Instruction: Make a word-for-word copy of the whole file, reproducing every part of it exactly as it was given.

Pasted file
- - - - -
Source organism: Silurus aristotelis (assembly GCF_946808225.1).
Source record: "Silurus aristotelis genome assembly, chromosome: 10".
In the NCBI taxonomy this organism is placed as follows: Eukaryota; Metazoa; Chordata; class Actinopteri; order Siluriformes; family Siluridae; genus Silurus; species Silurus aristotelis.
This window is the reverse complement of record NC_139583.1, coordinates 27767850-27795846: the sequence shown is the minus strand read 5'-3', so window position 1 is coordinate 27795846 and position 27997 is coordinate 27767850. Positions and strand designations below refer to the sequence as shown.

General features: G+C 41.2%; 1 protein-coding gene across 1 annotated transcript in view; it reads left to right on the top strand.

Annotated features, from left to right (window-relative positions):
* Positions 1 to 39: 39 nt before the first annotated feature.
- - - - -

Source organism: Silurus aristotelis (assembly GCF_946808225.1).
Source record: "Silurus aristotelis genome assembly, chromosome: 10".
In the NCBI taxonomy this organism is placed as follows: Eukaryota; Metazoa; Chordata; class Actinopteri; order Siluriformes; family Siluridae; genus Silurus; species Silurus aristotelis.
This window is the reverse complement of record NC_139583.1, coordinates 27767850-27795846: the sequence shown is the minus strand read 5'-3', so window position 1 is coordinate 27795846 and position 27997 is coordinate 27767850. Positions and strand designations below refer to the sequence as shown.

General features: G+C 41.2%; 1 protein-coding gene across 1 annotated transcript in view; it reads left to right on the top strand.

Annotated features, from left to right (window-relative positions):
* Positions 1 to 39: 39 nt before the first annotated feature.